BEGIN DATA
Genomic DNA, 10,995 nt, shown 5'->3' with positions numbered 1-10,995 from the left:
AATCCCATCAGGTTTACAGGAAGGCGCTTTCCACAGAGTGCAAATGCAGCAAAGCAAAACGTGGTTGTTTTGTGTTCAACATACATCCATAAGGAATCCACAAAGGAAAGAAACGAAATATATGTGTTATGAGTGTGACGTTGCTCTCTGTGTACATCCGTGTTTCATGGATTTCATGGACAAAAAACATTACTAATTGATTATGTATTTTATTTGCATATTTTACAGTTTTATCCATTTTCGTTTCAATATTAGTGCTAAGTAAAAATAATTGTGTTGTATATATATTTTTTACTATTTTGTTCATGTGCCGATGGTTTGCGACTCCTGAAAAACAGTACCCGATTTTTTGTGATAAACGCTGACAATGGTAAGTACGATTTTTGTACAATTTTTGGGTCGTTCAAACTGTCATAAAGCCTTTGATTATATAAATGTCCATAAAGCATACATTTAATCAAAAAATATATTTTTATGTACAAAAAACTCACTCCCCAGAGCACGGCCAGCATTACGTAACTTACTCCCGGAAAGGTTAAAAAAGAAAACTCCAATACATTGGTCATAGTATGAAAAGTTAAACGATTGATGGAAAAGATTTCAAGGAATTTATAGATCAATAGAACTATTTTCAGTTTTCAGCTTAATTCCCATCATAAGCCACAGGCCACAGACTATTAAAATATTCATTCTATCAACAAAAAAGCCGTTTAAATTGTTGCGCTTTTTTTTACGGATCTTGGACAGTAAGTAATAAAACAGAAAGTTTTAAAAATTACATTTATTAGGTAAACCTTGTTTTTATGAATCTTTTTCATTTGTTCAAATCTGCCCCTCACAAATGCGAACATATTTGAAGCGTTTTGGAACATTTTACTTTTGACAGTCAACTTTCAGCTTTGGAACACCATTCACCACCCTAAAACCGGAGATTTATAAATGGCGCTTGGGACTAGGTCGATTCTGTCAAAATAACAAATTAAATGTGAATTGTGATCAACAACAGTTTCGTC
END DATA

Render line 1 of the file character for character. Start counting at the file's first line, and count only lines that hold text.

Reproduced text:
Genomic DNA, 10,995 nt, shown 5'->3' with positions numbered 1-10,995 from the left: